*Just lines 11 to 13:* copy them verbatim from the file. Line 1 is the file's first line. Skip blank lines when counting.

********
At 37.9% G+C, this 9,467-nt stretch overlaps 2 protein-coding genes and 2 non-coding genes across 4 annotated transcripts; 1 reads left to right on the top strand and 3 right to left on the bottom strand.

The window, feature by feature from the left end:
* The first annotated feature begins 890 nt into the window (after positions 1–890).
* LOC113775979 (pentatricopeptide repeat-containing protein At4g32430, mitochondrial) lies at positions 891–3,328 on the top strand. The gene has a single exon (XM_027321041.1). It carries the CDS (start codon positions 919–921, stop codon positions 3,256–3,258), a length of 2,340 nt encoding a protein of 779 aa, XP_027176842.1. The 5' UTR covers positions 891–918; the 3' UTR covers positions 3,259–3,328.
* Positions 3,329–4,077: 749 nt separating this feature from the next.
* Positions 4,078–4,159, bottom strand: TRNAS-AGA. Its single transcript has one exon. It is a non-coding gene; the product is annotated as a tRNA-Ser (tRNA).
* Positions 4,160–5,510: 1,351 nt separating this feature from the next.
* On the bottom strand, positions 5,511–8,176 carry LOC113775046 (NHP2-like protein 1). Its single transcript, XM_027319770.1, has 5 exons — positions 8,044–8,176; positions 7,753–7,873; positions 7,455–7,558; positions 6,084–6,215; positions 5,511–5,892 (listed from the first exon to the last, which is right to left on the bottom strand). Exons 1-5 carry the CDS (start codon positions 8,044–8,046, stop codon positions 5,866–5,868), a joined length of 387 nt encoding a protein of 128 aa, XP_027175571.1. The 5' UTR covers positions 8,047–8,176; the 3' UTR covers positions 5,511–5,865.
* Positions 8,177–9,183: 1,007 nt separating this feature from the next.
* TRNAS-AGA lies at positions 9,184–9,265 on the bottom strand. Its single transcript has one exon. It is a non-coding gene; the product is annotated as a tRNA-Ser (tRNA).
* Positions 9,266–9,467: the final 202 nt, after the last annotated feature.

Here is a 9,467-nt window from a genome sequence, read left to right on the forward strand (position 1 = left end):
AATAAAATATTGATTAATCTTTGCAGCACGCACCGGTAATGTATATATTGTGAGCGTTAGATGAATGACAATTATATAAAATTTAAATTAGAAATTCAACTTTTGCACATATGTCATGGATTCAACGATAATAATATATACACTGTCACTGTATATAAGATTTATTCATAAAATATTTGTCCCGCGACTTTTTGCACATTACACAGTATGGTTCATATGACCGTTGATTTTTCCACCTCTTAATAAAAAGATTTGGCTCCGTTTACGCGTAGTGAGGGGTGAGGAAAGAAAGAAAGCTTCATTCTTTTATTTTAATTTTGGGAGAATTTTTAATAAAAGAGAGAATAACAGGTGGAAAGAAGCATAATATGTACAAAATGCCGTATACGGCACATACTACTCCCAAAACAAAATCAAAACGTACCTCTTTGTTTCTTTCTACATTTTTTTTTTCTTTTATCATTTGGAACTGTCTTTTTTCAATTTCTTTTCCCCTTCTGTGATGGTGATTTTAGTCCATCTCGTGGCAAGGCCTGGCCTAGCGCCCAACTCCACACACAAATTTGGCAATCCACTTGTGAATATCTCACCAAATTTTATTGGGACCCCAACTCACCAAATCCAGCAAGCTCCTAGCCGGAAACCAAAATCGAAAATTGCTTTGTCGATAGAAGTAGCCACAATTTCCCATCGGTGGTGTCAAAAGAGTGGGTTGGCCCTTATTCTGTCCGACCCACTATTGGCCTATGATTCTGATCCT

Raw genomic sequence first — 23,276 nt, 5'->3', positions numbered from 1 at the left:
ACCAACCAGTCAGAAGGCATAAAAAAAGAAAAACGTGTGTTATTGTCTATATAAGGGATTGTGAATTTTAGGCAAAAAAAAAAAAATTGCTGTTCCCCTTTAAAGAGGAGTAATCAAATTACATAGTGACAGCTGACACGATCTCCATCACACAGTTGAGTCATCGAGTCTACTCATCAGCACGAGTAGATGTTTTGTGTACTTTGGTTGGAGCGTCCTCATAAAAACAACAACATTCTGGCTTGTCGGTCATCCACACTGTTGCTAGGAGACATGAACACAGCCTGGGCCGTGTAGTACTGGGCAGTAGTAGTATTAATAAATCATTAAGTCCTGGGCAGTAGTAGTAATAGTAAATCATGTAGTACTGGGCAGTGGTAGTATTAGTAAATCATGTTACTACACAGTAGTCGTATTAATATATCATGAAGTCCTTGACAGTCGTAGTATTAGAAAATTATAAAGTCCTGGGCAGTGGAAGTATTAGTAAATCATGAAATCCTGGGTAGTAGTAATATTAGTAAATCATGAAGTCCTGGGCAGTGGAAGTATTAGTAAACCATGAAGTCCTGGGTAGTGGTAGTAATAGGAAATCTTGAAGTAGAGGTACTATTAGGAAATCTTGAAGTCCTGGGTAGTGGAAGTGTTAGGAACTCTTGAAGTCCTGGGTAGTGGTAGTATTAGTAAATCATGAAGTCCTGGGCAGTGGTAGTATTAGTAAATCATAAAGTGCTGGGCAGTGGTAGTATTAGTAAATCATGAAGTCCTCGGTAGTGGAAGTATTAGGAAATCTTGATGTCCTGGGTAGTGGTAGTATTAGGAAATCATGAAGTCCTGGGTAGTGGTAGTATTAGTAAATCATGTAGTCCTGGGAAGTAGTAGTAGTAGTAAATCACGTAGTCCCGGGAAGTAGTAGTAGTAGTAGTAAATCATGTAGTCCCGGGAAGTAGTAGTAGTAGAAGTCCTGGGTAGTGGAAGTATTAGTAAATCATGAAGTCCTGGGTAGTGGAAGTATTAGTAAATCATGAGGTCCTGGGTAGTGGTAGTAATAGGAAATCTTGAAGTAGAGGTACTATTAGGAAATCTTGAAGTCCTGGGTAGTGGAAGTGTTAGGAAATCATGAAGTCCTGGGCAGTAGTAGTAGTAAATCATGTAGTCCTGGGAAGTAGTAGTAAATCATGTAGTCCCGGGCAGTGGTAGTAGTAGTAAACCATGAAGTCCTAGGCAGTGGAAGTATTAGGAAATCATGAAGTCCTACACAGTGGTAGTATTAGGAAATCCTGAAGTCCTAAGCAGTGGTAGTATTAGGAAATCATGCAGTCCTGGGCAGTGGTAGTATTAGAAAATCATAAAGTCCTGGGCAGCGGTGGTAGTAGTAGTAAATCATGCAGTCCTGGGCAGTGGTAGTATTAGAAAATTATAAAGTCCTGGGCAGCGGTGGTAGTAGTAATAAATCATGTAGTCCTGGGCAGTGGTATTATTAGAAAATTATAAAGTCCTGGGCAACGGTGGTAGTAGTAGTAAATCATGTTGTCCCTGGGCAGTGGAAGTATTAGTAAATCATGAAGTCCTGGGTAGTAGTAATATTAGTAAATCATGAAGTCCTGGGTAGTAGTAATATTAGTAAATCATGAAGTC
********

* Positions 9,266–9,467: the final 202 nt, after the last annotated feature.

Here is a 9,467-nt window from a genome sequence, read left to right on the forward strand (position 1 = left end):
AATAAAATATTGATTAATCTTTGCAGCACGCACCGGTAATGTATATATTGTGAGCGTTAGATGAATGACAATTATATAAAATTTAAATTAGAAATTCAACTTTTGCACATATGTCATGGATTCAACGATAATAATATATACACTGTCACTGTATATAAGATTTATTCATAAAATATTTGTCCCGCGACTTTTTGCACATTACACAGTATGGTTCATATGACCGTTGATTTTTCCACCTCTTAATAAAAAGATTTGGCTCCGTTTACGCGTAGTGAGGGGTGAGGAAAGAAAGAAAGCTTCATTCTTTTATTTTAATTTTGGGAGAATTTTTAATAAAAGAGAGAATAACAGGTGGAAAGAAGCATAATATGTACAAAATGCCGTATACGGCACATACTACTCCCAAAACAAAATCAAAACGTACCTCTTTGTTTCTTTCTACATTTTTTTTTTCTTTTATCATTTGGAACTGTCTTTTTTCAATTTCTTTTCCCCTTCTGTGATGGTGATTTTAGTCCATCTCGTGGCAAGGCCTGGCCTAGCGCCCAACTCCACACACAAATTTGGCAATCCACTTGTGAATATCTCACCAAATTTTATTGGGACCCCAACTCACCAAATCCAGCAAGCTCCTAGCCGGAAACCAAAATCGAAAATTGCTTTGTCGATAGAAGTAGCCACAATTTCCCATCGGTGGTGTCAAAAGAGTGGGTTGGCCCTTATTCTGTCCGACCCACTATTGGCCTATGATTCTGATCCT